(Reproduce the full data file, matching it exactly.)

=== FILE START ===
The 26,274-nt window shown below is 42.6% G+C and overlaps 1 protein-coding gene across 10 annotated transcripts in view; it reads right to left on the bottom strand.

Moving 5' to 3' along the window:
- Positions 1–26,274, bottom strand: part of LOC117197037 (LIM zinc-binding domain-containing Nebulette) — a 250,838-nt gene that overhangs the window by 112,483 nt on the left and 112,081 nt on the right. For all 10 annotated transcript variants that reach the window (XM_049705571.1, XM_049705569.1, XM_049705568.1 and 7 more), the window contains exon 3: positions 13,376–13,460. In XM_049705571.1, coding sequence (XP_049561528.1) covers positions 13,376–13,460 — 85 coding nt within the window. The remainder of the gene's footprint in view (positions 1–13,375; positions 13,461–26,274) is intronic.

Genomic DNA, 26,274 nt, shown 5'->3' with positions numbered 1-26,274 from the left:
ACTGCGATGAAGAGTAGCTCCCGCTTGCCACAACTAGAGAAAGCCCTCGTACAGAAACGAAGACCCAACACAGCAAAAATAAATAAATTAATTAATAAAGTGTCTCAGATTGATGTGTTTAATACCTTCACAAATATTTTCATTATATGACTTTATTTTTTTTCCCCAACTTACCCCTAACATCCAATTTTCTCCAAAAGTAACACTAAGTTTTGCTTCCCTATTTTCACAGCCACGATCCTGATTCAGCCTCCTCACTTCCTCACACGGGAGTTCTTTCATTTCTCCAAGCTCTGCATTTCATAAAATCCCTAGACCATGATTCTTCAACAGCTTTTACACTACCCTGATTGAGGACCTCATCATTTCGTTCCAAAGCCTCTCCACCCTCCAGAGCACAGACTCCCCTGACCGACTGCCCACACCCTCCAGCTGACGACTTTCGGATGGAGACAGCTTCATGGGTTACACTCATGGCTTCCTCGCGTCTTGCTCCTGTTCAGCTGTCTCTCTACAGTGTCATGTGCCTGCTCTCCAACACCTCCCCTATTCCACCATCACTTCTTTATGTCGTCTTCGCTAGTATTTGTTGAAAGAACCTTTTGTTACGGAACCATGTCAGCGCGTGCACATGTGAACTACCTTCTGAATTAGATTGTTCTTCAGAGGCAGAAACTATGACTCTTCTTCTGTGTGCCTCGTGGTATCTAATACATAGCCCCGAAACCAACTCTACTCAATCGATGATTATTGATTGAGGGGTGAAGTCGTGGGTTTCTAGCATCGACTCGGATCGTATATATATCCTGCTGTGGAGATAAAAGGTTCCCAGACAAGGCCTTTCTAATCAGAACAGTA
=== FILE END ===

The 26,274-nt window shown below is 42.6% G+C and overlaps 1 protein-coding gene across 10 annotated transcripts in view; it reads right to left on the bottom strand.

Moving 5' to 3' along the window:
- Positions 1–26,274, bottom strand: part of LOC117197037 (LIM zinc-binding domain-containing Nebulette) — a 250,838-nt gene that overhangs the window by 112,483 nt on the left and 112,081 nt on the right. For all 10 annotated transcript variants that reach the window (XM_049705571.1, XM_049705569.1, XM_049705568.1 and 7 more), the window contains exon 3: positions 13,376–13,460. In XM_049705571.1, coding sequence (XP_049561528.1) covers positions 13,376–13,460 — 85 coding nt within the window. The remainder of the gene's footprint in view (positions 1–13,375; positions 13,461–26,274) is intronic.

Genomic DNA, 26,274 nt, shown 5'->3' with positions numbered 1-26,274 from the left:
ACTGCGATGAAGAGTAGCTCCCGCTTGCCACAACTAGAGAAAGCCCTCGTACAGAAACGAAGACCCAACACAGCAAAAATAAATAAATTAATTAATAAAGTGTCTCAGATTGATGTGTTTAATACCTTCACAAATATTTTCATTATATGACTTTATTTTTTTTCCCCAACTTACCCCTAACATCCAATTTTCTCCAAAAGTAACACTAAGTTTTGCTTCCCTATTTTCACAGCCACGATCCTGATTCAGCCTCCTCACTTCCTCACACGGGAGTTCTTTCATTTCTCCAAGCTCTGCATTTCATAAAATCCCTAGACCATGATTCTTCAACAGCTTTTACACTACCCTGATTGAGGACCTCATCATTTCGTTCCAAAGCCTCTCCACCCTCCAGAGCACAGACTCCCCTGACCGACTGCCCACACCCTCCAGCTGACGACTTTCGGATGGAGACAGCTTCATGGGTTACACTCATGGCTTCCTCGCGTCTTGCTCCTGTTCAGCTGTCTCTCTACAGTGTCATGTGCCTGCTCTCCAACACCTCCCCTATTCCACCATCACTTCTTTATGTCGTCTTCGCTAGTATTTGTTGAAAGAACCTTTTGTTACGGAACCATGTCAGCGCGTGCACATGTGAACTACCTTCTGAATTAGATTGTTCTTCAGAGGCAGAAACTATGACTCTTCTTCTGTGTGCCTCGTGGTATCTAATACATAGCCCCGAAACCAACTCTACTCAATCGATGATTATTGATTGAGGGGTGAAGTCGTGGGTTTCTAGCATCGACTCGGATCGTATATATATCCTGCTGTGGAGATAAAAGGTTCCCAGACAAGGCCTTTCTAATCAGAACAGTA